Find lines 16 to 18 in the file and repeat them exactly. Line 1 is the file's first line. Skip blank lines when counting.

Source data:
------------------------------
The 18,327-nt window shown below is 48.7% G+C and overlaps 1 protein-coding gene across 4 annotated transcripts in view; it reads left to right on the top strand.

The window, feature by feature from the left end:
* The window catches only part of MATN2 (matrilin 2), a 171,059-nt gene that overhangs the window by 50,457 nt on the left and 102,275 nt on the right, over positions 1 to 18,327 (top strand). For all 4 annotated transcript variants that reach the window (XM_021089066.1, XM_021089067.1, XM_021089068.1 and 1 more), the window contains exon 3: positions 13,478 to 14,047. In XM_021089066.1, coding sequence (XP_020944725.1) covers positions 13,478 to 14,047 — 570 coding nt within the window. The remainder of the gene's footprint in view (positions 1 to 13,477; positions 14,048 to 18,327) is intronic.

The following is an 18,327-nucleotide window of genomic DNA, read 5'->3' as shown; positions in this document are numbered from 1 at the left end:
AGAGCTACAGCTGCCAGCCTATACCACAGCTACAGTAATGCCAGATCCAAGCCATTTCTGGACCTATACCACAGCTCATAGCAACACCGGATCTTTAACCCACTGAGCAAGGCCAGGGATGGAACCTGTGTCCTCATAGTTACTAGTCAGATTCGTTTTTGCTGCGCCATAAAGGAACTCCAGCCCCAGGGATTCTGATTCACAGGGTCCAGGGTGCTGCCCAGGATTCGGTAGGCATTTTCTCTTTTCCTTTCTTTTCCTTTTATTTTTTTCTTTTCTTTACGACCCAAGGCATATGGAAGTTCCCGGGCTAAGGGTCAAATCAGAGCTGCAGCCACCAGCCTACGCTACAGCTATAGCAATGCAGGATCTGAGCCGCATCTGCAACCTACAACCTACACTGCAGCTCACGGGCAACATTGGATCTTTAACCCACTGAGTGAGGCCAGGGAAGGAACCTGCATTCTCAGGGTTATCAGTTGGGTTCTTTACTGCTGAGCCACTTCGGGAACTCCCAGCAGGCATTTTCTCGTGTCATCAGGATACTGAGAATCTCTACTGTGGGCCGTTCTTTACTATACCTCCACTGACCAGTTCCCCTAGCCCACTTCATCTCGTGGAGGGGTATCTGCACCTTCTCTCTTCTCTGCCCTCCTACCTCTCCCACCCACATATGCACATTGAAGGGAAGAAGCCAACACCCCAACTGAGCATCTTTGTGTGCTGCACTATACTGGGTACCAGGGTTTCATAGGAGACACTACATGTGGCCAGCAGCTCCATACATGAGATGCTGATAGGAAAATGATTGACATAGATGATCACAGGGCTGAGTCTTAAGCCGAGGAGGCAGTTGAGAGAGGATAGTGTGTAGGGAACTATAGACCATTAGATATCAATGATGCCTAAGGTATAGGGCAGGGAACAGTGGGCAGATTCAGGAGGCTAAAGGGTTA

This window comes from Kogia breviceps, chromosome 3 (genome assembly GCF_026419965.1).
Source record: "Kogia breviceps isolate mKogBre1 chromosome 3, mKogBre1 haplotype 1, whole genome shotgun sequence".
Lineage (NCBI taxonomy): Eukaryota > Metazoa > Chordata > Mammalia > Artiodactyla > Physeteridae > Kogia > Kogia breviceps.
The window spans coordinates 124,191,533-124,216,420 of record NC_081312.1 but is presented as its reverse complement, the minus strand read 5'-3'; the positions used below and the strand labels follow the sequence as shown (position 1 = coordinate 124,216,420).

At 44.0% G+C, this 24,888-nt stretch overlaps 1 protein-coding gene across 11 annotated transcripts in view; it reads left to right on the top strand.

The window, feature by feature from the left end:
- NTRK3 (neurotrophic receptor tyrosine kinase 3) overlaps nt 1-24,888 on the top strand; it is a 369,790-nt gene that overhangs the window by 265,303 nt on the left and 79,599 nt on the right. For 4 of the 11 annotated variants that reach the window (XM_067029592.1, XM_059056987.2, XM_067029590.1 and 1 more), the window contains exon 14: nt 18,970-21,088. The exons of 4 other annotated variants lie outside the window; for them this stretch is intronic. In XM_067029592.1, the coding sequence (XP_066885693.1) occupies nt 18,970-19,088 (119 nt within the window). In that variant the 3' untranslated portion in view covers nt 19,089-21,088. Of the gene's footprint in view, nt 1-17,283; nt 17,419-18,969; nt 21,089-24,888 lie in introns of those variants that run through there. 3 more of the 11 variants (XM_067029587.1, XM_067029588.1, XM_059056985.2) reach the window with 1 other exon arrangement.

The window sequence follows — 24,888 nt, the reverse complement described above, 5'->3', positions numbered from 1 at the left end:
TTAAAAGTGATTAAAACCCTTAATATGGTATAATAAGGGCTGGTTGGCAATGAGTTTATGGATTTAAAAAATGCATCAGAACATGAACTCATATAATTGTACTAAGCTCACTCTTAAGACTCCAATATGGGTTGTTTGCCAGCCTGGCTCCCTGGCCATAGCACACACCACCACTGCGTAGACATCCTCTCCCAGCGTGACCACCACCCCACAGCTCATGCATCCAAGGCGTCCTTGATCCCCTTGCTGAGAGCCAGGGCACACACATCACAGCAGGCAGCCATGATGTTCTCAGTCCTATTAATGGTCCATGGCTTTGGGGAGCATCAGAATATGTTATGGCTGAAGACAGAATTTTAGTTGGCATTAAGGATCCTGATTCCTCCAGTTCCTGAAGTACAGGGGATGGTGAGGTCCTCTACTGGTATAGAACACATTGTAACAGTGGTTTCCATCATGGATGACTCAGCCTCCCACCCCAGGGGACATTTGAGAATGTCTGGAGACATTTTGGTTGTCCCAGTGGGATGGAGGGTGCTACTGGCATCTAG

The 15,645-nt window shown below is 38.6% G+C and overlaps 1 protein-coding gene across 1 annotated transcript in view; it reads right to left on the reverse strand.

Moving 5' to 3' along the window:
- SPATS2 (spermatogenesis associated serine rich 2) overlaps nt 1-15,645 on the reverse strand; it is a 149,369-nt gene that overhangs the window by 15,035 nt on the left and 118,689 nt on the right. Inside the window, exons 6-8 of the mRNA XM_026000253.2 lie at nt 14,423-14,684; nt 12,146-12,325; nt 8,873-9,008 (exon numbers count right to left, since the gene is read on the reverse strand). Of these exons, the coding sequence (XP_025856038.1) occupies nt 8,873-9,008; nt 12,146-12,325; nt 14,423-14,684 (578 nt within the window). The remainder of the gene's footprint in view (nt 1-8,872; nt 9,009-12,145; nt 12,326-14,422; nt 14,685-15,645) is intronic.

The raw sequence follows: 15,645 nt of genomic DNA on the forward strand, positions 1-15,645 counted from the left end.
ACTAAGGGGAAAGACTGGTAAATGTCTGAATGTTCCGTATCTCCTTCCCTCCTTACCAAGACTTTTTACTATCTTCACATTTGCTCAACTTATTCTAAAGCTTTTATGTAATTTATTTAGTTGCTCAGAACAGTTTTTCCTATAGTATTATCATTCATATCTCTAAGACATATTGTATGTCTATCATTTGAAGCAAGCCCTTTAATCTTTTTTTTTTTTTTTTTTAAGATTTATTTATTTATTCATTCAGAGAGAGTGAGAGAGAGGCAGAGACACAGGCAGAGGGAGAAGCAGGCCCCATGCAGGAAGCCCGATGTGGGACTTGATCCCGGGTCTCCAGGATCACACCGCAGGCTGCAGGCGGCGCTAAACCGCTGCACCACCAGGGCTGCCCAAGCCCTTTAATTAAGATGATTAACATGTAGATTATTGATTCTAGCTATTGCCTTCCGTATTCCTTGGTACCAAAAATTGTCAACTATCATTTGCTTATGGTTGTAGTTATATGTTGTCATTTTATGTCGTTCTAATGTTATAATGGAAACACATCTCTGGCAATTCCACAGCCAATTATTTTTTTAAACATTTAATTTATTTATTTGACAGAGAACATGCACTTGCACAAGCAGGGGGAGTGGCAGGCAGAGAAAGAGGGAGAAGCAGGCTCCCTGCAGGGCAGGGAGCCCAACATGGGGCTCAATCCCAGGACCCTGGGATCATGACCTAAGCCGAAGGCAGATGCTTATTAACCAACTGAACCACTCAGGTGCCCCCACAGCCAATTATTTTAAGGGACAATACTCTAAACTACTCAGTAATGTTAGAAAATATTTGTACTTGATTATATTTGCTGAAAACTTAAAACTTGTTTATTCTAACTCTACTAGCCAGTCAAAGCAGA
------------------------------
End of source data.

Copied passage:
Moving 5' to 3' along the window:
- SPATS2 (spermatogenesis associated serine rich 2) overlaps nt 1-15,645 on the reverse strand; it is a 149,369-nt gene that overhangs the window by 15,035 nt on the left and 118,689 nt on the right. Inside the window, exons 6-8 of the mRNA XM_026000253.2 lie at nt 14,423-14,684; nt 12,146-12,325; nt 8,873-9,008 (exon numbers count right to left, since the gene is read on the reverse strand). Of these exons, the coding sequence (XP_025856038.1) occupies nt 8,873-9,008; nt 12,146-12,325; nt 14,423-14,684 (578 nt within the window). The remainder of the gene's footprint in view (nt 1-8,872; nt 9,009-12,145; nt 12,326-14,422; nt 14,685-15,645) is intronic.

The raw sequence follows: 15,645 nt of genomic DNA on the forward strand, positions 1-15,645 counted from the left end.